Kottayam MCH installs Oxygen plant, to start functioning from May 1

The oxygen plant is part of 150 such plants being installed across India, after the Centre floated tenders.
A woman sitting up and breathing oxygen through a mask in a hospital
A woman sitting up and breathing oxygen through a mask in a hospital
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Kerala is increasing its oxygen supply capacity to deal with a rise in COVID-19 cases. The latest hospital to add to its liquid medical oxygen supply infrastructure is the Kottayam Medical College hospital.

On May 1, Saturday, the Kottayam MCH will have a fully functional oxygen plant which can produce upto 2000 litres of medical oxygen per day. The Pressure Swing Adsorption (PSA) generator plant is designed to concentrate oxygen from ambient air at scale.

According to reports, the oxygen generated in the PSA plant will be administered to patients via copper pipelines connected to each bed in the Kottayam MCH. This will ensure that there is no supply chain failure while administering oxygen to both COVID-19 and non-COVID patients.

Before this, the hospital was reportedly procuring oxygen cylinders from a filling station in Kochi.

The plant at Kottayam has been installed with aid from the PM Cares Fund, and is one among five such plants that have not yet come up in Kerala’s Medical College hospitals - namely in Thiruvananthapuram, Ernakulam, Thrissur and Kannur (Pariyaram).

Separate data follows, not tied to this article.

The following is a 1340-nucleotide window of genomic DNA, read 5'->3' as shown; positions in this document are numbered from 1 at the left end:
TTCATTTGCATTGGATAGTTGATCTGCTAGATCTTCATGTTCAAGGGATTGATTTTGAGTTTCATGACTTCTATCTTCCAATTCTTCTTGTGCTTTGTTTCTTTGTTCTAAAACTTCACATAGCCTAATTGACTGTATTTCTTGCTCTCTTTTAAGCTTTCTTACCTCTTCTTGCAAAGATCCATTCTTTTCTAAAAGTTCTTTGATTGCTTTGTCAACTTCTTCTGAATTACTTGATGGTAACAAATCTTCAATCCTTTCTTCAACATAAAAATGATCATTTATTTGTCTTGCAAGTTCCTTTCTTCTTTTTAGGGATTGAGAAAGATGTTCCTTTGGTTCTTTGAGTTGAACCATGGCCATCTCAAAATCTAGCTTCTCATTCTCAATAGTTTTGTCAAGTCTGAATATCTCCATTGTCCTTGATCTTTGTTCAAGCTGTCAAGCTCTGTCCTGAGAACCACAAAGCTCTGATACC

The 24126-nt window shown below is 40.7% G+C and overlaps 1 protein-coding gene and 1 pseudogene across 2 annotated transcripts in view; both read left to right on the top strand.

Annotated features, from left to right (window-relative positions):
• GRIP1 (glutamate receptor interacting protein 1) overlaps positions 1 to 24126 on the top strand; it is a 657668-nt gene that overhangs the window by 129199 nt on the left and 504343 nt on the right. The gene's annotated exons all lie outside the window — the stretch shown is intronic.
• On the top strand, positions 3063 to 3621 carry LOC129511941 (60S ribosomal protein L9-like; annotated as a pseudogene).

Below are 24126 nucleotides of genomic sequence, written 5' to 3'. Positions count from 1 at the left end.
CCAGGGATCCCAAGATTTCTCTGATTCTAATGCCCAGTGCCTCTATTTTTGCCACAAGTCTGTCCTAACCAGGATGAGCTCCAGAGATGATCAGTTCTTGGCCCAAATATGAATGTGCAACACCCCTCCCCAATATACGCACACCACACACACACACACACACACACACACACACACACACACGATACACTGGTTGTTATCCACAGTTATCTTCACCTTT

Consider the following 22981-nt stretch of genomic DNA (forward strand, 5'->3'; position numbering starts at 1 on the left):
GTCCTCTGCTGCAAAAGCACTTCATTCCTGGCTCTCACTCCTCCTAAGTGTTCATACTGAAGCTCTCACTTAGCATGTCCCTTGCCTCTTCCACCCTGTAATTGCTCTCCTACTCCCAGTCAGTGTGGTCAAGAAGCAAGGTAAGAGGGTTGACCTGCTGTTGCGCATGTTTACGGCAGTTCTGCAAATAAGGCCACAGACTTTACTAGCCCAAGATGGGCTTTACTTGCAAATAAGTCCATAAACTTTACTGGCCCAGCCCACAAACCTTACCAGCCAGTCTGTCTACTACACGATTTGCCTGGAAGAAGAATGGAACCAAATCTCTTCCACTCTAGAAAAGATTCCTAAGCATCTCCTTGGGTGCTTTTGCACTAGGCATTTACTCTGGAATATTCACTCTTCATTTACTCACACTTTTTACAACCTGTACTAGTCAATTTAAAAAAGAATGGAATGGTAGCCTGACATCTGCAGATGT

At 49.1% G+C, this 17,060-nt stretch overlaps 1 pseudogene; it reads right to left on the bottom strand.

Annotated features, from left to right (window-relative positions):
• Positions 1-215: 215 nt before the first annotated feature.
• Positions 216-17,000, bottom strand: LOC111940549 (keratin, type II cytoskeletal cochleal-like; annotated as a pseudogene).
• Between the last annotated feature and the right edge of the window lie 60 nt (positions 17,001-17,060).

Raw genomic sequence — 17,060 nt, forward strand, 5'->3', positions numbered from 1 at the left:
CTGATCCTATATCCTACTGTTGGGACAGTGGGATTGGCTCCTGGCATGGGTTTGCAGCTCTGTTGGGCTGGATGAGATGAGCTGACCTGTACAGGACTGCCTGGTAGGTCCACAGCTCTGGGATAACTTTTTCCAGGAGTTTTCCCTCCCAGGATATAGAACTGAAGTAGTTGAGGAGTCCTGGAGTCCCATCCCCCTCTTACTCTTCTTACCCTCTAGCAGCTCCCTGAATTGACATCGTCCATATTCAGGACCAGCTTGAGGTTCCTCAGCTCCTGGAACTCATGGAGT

In October 2020, the Central Government floated tenders for 150 PSA oxygen generator plants to be set up across the country. These tenders were issued through the Central Medical Services Society (CMSS), an autonomous procurement agency under the Ministry of Health and Family Welfare. The bids for five of these plants were won by the above mentioned medical colleges.

Six months after winning the bids, the Kottayam and Ernakulam Medical Colleges will be the first ones to start operating their plants. Speaking to TNM, a former nodal officer for COVID-19 in the Thrissur Medical College hospital also said that only the electrification work for the PSA plant was pending and that it would start working by May.

These 150 oxygen generator plants are expected to help India fight its oxygen crisis in the second wave of the COVID-19, by removing logistical barriers to supplying oxygen such as transporting oxygen to far off hospitals, and shortage of oxygen tanks.This as hospital can produce their own oxygen within the campus and supply it to patients.

However, in many states, these PSA plants are yet to be constructed. 


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